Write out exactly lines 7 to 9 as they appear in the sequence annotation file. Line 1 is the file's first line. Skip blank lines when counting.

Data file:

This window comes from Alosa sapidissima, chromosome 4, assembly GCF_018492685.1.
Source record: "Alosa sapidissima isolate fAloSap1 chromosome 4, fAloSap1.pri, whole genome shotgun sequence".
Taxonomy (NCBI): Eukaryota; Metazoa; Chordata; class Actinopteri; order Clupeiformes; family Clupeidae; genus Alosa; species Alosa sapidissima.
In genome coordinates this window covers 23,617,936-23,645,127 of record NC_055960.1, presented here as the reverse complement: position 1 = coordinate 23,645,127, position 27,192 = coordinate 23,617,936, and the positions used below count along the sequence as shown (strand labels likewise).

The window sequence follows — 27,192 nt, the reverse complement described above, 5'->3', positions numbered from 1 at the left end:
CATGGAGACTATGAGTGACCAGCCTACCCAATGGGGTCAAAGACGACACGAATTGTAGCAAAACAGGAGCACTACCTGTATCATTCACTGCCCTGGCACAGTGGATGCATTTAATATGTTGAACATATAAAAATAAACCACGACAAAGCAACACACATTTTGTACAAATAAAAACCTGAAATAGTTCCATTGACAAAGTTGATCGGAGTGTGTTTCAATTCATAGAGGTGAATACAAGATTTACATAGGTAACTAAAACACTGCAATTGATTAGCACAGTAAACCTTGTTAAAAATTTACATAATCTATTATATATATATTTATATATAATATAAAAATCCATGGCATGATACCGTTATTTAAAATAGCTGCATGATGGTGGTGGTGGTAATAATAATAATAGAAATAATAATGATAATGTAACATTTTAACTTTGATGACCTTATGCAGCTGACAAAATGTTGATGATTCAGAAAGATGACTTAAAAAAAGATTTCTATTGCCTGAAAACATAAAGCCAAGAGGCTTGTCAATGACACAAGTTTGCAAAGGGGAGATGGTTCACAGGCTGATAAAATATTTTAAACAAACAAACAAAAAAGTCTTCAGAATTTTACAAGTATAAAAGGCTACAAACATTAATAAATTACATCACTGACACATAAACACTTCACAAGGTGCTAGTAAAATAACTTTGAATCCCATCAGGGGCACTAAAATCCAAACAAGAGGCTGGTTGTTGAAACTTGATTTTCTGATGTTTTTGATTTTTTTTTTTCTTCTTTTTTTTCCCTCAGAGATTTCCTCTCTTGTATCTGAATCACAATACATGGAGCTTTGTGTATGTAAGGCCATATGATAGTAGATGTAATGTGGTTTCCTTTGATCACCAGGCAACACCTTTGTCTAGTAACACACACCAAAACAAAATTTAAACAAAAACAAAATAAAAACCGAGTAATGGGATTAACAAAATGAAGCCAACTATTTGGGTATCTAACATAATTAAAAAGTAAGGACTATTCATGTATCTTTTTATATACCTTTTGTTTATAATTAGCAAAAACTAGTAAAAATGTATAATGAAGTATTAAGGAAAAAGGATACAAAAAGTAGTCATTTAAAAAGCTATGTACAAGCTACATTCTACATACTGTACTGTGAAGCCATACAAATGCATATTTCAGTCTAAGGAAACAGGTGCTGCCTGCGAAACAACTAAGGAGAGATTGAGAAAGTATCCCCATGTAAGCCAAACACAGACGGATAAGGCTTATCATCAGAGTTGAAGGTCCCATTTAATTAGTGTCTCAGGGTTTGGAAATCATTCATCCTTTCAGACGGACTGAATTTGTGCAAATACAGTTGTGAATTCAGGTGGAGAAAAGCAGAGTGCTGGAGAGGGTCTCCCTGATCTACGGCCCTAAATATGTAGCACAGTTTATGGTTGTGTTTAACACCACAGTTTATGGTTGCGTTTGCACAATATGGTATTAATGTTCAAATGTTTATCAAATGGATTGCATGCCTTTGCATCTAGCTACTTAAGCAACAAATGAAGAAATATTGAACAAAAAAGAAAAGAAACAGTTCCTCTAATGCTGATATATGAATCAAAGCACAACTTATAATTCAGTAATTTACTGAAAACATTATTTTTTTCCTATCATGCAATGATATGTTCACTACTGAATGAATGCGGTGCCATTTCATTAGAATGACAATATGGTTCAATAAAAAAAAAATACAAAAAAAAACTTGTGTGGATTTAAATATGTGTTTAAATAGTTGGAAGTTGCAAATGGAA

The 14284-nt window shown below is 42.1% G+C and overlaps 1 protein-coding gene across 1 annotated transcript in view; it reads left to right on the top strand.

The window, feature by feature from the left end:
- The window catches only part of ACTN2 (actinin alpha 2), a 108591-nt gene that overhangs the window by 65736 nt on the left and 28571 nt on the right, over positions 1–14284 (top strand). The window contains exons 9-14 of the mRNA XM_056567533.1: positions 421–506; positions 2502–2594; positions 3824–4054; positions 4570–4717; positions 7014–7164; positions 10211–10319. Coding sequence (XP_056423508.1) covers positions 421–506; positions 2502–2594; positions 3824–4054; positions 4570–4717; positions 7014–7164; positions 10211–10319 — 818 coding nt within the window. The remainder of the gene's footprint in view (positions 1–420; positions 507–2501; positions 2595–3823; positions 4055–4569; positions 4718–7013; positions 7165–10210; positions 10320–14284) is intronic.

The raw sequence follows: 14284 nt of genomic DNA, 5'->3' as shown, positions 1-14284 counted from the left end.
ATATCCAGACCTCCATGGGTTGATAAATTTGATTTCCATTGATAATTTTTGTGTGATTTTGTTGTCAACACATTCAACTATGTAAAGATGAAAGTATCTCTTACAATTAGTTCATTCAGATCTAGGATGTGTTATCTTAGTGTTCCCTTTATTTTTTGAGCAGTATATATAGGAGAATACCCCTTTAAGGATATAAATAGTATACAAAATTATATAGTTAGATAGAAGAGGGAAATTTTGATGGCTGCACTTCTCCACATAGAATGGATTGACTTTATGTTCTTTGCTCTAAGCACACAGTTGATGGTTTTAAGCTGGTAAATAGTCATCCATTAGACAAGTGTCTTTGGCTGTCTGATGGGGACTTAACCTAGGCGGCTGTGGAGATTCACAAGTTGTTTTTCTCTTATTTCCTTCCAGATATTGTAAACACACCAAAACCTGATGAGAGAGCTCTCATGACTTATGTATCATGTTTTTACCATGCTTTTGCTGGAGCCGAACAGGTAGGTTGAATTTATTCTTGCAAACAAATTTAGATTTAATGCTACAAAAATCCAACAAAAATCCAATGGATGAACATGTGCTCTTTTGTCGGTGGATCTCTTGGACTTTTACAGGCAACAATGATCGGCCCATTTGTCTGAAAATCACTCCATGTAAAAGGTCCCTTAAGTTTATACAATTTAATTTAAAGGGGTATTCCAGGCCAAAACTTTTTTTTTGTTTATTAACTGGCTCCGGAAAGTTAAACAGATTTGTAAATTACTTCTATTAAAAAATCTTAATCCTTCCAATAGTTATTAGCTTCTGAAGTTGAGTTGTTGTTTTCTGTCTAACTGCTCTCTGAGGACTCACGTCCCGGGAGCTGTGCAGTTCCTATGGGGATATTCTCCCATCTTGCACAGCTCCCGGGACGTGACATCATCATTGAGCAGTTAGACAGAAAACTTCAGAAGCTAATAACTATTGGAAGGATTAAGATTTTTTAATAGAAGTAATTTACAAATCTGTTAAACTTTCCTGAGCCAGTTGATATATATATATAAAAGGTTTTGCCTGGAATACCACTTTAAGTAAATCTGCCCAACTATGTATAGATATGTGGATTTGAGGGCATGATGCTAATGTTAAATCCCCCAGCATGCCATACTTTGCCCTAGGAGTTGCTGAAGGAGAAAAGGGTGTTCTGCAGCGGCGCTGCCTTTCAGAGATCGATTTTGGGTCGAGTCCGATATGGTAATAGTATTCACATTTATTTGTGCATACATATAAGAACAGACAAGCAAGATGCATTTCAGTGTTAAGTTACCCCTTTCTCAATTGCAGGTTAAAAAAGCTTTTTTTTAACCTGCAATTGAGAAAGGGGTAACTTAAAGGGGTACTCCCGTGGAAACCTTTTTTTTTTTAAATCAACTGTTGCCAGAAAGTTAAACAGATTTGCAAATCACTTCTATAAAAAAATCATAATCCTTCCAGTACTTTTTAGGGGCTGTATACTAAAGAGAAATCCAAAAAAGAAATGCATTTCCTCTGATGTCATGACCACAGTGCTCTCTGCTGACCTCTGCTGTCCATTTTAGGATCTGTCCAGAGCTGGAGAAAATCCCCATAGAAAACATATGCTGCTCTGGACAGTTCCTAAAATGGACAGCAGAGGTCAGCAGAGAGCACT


The 14284-nt window shown below is 42.1% G+C and overlaps 1 protein-coding gene across 1 annotated transcript in view; it reads left to right on the top strand.

The window, feature by feature from the left end:
- The window catches only part of ACTN2 (actinin alpha 2), a 108591-nt gene that overhangs the window by 65736 nt on the left and 28571 nt on the right, over positions 1–14284 (top strand). The window contains exons 9-14 of the mRNA XM_056567533.1: positions 421–506; positions 2502–2594; positions 3824–4054; positions 4570–4717; positions 7014–7164; positions 10211–10319. Coding sequence (XP_056423508.1) covers positions 421–506; positions 2502–2594; positions 3824–4054; positions 4570–4717; positions 7014–7164; positions 10211–10319 — 818 coding nt within the window. The remainder of the gene's footprint in view (positions 1–420; positions 507–2501; positions 2595–3823; positions 4055–4569; positions 4718–7013; positions 7165–10210; positions 10320–14284) is intronic.